It’s in the quality-of-life updates to the battle system that returning fans will likely find the most joy in replaying the game with this version. For starters you can turn battles off entirely which is a godsend during exploration, especially given that grinding battles isn’t really a viable way to progress in Chrono Cross anyway. When you do get into a fight you’re able to switch on an auto-battle that lets the game handle everything for you, as well as toggle on what is essentially an invincibility mode that causes every enemy attack to miss your party. Combined with a fast-forward toggle, this can really help with monotony out of fighting basic monster parties if you’re comfortable with breezing through everything.
Not everyone will be compelled to tap into these options all the time but there are definite moments where they take the edge off of some of the game’s pain points. Dealing with that frustrating horse-feeding minigame in Viper Manor? Just switch on slow-motion mode and show those horses who’s boss (it’s them, they’re being fed literally hundreds of times in one night). The fast-forward and slow toggles are actually a holdover from the original but they’re available right away now, as opposed to unlocked after completing the game, and they really come in handy for the impatient among us. I just wish there was a quick save/load option outside of the occasional auto-saving, it seems like such an obvious inclusion for a title such as this.
So far, so very much like every other HD port that Square Enix has brought to modern machines in recent years. One very cool point of difference here though is the inclusion of Radical Dreamers, a text-based adventure that predates Chrono Cross itself and was never officially translated to English before now thanks to its existence on the Japan-only Satellaview device for the Super Famicom.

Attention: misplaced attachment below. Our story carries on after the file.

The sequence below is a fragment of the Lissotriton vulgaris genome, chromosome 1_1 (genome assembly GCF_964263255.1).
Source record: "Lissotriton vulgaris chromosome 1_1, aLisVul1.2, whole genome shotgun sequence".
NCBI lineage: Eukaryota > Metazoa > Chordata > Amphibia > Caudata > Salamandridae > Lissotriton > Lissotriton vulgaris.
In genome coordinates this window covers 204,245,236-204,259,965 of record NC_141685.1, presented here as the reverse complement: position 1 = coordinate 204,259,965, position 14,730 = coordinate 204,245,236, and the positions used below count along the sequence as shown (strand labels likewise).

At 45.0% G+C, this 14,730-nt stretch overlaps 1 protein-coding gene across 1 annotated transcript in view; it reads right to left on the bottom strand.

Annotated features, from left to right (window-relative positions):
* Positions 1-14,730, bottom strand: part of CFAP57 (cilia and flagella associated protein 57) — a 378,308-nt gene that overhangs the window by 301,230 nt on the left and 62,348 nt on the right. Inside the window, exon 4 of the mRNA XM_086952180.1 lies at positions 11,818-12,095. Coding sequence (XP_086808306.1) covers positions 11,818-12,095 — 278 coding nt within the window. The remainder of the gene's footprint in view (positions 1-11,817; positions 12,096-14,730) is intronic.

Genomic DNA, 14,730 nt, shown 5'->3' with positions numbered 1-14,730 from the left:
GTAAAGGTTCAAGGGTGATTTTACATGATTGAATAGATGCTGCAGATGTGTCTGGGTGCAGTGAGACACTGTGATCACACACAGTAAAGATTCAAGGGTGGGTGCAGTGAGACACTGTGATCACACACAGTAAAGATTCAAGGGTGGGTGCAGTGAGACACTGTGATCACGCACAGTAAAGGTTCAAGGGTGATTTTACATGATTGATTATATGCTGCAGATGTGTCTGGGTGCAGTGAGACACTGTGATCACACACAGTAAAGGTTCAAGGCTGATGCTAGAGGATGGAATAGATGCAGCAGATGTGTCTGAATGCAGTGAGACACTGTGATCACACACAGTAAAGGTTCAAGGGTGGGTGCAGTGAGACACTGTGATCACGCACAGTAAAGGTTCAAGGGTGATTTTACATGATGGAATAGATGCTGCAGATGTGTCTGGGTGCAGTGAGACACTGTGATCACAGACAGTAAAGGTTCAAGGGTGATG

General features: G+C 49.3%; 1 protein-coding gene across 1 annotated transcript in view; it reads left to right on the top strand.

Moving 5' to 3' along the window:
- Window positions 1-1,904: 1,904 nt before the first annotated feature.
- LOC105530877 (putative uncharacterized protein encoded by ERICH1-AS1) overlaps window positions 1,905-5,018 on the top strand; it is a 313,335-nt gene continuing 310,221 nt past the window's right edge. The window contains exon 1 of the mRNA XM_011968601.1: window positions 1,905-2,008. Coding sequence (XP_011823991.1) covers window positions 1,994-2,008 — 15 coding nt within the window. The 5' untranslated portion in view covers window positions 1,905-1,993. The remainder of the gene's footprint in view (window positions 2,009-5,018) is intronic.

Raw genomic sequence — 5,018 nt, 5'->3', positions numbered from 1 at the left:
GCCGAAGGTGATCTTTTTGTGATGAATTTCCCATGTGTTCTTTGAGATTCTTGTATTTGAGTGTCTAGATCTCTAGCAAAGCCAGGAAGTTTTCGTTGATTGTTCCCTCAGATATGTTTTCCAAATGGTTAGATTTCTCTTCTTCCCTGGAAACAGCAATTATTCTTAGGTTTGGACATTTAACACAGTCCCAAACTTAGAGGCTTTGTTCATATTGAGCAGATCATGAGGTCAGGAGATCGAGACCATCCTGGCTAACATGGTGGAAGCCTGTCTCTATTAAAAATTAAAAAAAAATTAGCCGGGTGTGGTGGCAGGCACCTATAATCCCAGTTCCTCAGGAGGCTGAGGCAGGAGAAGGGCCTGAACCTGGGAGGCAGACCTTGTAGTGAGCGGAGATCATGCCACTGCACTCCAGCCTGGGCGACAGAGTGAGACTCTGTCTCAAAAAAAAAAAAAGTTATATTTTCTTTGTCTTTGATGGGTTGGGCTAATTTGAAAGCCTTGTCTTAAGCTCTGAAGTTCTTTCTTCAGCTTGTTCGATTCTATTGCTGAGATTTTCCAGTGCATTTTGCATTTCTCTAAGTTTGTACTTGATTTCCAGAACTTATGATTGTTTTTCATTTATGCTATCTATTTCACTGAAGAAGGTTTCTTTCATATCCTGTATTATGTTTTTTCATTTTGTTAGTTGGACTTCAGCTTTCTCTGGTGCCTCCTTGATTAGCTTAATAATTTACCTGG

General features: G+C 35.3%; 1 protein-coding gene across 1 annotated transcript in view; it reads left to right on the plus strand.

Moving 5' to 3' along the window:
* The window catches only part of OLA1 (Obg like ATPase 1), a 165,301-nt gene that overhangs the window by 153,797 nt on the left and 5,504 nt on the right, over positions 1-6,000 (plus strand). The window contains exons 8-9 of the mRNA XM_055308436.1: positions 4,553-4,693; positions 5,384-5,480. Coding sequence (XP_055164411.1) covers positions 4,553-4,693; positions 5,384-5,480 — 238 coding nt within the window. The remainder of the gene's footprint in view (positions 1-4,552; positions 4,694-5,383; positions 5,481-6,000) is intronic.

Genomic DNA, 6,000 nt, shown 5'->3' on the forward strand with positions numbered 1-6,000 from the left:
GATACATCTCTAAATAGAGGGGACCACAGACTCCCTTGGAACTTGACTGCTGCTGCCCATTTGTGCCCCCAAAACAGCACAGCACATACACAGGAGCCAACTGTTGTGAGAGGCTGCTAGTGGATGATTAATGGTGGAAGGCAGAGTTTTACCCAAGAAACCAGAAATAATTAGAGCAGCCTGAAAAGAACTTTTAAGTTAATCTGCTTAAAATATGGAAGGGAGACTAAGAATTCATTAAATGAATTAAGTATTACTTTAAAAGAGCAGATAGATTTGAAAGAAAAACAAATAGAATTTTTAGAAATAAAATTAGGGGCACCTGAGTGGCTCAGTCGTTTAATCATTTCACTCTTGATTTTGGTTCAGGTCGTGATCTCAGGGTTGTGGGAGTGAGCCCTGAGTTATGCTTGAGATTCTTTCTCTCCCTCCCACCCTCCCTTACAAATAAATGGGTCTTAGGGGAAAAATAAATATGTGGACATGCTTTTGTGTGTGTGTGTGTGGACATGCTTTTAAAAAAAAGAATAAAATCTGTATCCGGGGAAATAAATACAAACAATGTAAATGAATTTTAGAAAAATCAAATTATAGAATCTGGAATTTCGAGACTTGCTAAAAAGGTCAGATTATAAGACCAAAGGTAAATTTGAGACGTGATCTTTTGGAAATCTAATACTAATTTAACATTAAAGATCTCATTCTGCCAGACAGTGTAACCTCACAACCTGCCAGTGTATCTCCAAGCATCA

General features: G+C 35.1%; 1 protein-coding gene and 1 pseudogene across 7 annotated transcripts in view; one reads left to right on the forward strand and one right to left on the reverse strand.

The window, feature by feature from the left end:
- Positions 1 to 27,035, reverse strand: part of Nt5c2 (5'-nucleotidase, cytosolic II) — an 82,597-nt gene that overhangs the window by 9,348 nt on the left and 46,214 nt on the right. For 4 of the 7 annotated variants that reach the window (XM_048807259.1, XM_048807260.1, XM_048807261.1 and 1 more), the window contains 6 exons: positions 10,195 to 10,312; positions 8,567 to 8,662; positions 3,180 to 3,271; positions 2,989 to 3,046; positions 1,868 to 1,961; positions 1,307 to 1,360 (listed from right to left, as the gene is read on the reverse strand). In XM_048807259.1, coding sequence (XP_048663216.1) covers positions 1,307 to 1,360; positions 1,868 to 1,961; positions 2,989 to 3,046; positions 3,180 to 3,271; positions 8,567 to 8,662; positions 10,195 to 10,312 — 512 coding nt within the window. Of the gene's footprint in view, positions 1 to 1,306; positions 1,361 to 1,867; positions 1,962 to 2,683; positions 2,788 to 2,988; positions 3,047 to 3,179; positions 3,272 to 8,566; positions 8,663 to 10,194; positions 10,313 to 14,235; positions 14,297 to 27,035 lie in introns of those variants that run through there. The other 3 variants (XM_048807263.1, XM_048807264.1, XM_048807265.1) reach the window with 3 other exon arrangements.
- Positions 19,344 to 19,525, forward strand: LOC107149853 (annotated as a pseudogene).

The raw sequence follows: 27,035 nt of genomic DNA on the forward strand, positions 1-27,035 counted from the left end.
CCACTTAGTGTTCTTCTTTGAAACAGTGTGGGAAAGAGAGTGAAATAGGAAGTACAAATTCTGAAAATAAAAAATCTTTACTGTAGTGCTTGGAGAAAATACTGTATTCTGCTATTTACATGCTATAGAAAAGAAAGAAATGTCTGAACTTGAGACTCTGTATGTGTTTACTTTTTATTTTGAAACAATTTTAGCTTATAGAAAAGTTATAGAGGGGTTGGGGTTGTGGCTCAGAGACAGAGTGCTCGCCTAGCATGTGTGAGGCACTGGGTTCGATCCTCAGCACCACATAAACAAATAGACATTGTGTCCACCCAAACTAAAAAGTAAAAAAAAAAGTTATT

As a kind of a side-story/parallel to Chrono Cross, Radical Dreamers follows Serge, Kid and Magil in a heist attempt at Viper Manor that would later go on to inform one of the main game’s early missions. It’s hardly essential playing/reading over its 3-4 hour runtime but definitely an interesting look into the attitude of the franchise’s creators heading into Chrono Cross, while also offering a unique take on text adventure gameplay with its choice-based combat scenarios, timed events and light relationship building. It also feels quite dark and violent in comparison to the main game in ways I hadn’t expected. Overall, it’s just nice to see it finally translated and released in an official capacity (and the translation work isn’t half bad, either!)
With the inclusion of Radical Dreamers and the handy quality-of-life stuff, there’s definitely good reason to check out this re-release of Chrono Cross if you’re a longtime fan or curious JRPG enjoyer. It’s not all good, the visual update swings wildly between pleasant and puke-inducing for one, but the more available this game is the better I reckon.
It's far from a best-case port, but Chrono Cross: The Radical Dreamers Edition serves up a cult classic JRPG that deserves to be appreciated by everyone that hasn't had the legal means before now. The Radical Dreamers part is a very welcome bit of history given some genuine love from Square Enix, too. If you've already smashed out a Chrono Cross replay in the recent past though, you might be okay to skip this package for now.
Still the same great, weird JRPG only more available
Updated character models and HD UI look great
QoL features relieve a ton of pain points
The inclusion of a translated Radical Dreamers is awesome
Not many game have a soundtrack this wholly excellent